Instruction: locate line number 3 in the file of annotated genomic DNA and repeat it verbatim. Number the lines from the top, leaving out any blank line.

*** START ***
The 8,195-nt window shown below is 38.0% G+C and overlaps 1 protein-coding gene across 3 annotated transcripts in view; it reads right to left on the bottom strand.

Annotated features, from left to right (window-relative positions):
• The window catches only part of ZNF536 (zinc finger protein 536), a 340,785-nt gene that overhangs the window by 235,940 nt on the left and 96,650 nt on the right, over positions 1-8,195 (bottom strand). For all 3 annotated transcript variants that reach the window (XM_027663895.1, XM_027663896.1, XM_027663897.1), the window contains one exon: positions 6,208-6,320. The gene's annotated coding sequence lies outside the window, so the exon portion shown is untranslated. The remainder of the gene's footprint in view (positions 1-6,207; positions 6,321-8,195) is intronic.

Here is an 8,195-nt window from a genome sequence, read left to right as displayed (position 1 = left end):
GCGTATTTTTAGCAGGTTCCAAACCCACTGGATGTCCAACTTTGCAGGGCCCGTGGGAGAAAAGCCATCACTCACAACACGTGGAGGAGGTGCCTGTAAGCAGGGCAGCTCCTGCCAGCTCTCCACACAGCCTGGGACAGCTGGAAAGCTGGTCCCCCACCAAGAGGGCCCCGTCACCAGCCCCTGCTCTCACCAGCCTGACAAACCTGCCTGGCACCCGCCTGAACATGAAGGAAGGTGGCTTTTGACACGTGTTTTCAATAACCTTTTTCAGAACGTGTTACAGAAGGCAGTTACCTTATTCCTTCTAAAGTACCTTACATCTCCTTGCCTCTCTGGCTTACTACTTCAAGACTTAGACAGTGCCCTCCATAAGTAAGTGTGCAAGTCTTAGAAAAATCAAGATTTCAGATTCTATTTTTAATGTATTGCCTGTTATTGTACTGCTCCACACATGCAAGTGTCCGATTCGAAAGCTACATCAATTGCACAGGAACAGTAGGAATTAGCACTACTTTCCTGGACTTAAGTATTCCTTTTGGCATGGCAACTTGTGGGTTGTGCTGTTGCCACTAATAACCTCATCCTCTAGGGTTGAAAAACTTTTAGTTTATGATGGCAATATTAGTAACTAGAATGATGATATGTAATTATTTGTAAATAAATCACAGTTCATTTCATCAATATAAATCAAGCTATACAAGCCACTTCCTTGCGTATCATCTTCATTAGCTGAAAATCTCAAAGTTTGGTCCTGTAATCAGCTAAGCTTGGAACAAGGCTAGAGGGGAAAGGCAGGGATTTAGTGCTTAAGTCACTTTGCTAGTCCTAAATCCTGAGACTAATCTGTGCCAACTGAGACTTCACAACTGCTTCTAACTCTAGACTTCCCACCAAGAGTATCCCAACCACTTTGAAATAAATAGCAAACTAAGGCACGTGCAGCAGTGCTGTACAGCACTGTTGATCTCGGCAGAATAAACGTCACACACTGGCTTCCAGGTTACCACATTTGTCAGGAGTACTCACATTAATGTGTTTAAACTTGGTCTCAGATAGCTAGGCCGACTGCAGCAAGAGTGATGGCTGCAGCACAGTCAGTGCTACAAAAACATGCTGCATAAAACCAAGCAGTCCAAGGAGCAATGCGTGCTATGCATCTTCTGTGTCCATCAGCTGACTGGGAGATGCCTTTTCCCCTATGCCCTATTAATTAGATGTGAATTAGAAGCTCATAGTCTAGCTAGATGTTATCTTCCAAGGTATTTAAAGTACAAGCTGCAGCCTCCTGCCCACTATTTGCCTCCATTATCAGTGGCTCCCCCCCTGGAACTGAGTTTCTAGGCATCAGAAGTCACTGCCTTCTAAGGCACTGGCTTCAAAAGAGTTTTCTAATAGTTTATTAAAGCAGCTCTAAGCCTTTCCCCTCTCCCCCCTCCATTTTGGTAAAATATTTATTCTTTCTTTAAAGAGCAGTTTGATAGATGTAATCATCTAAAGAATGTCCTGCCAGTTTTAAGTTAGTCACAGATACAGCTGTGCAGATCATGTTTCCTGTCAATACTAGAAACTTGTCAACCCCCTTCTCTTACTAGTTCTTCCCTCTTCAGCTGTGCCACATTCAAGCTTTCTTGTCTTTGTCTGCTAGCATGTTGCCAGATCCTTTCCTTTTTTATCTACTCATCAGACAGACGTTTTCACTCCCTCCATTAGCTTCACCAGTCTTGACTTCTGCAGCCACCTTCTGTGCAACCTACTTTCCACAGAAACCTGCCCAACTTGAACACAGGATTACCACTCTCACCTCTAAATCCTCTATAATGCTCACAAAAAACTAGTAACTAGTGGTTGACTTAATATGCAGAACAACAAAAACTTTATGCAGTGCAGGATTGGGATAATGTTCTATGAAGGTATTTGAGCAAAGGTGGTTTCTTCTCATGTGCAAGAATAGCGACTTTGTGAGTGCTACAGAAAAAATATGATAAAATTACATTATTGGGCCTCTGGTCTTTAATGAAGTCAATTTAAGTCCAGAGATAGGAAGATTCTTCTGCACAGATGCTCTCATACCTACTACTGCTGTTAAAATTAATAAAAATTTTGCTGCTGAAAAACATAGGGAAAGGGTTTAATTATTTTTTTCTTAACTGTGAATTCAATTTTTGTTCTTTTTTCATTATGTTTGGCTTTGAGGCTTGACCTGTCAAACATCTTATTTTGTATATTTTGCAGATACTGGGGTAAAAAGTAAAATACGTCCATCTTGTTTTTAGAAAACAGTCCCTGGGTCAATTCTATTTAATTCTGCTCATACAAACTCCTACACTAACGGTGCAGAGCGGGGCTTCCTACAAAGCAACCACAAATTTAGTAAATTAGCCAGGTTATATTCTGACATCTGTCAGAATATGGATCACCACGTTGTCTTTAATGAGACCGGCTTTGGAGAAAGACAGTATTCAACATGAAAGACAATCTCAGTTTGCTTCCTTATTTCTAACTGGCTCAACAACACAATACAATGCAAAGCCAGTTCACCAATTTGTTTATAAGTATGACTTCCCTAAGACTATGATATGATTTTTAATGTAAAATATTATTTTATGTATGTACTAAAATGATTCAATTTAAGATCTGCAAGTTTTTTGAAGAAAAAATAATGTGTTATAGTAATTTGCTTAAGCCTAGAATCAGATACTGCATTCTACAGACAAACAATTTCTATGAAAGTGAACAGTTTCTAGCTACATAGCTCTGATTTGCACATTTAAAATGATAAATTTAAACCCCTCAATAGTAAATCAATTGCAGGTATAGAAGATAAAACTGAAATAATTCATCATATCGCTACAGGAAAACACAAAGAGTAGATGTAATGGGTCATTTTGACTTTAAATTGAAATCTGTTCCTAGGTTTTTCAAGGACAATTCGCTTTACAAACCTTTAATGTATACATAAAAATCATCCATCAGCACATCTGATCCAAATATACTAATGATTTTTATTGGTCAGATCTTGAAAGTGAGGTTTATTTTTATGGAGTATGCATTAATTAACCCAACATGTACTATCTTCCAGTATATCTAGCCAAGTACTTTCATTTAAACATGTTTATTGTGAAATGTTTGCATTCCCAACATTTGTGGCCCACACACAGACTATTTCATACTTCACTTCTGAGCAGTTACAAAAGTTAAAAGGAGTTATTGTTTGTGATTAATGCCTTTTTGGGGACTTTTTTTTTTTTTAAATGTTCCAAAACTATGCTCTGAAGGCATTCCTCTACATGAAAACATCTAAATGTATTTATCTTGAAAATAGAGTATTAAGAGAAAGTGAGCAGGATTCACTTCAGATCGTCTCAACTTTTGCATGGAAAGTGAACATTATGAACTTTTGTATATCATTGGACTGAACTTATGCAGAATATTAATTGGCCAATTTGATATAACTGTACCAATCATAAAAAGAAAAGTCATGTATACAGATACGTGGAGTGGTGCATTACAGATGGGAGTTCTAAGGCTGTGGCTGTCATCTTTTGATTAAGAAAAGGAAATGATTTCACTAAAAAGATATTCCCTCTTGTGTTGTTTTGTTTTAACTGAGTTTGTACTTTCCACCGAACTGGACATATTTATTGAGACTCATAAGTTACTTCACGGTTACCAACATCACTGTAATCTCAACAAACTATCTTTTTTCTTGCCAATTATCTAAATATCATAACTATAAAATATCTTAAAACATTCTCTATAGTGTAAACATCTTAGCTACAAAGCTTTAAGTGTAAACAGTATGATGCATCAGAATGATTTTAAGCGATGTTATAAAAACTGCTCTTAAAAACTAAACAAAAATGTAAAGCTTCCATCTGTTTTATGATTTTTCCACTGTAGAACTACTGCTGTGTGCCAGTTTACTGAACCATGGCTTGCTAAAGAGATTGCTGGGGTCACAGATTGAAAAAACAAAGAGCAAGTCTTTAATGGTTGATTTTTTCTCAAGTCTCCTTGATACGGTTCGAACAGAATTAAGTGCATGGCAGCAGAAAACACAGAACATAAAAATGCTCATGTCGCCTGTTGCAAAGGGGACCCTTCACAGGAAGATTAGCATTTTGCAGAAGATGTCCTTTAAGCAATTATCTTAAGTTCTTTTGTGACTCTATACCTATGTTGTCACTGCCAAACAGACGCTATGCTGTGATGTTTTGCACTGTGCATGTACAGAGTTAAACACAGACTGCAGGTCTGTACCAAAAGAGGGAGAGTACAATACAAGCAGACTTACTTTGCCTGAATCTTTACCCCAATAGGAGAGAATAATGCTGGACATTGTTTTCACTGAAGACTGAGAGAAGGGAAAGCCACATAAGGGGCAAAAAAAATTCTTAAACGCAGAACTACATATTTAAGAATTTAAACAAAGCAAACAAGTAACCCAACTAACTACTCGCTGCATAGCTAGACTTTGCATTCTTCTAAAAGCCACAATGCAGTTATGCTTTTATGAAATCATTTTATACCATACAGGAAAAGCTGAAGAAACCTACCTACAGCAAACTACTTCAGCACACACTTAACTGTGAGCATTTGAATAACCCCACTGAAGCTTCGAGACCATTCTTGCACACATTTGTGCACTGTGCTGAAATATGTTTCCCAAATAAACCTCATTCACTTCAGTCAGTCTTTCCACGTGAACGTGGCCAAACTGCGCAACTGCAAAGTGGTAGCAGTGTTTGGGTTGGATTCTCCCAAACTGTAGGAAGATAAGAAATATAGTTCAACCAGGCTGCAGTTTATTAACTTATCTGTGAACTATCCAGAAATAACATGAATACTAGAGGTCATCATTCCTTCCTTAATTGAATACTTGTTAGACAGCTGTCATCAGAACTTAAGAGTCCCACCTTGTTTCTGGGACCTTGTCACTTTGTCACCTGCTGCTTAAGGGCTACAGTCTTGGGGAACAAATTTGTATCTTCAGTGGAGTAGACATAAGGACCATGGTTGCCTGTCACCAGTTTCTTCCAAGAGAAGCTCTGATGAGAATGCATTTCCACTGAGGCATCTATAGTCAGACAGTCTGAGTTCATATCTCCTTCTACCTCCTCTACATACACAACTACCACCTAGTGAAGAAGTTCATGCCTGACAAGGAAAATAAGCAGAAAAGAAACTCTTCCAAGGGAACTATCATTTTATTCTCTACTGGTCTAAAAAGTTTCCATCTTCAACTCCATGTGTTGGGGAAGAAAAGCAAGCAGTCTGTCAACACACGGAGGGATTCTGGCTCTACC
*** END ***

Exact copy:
• The window catches only part of ZNF536 (zinc finger protein 536), a 340,785-nt gene that overhangs the window by 235,940 nt on the left and 96,650 nt on the right, over positions 1-8,195 (bottom strand). For all 3 annotated transcript variants that reach the window (XM_027663895.1, XM_027663896.1, XM_027663897.1), the window contains one exon: positions 6,208-6,320. The gene's annotated coding sequence lies outside the window, so the exon portion shown is untranslated. The remainder of the gene's footprint in view (positions 1-6,207; positions 6,321-8,195) is intronic.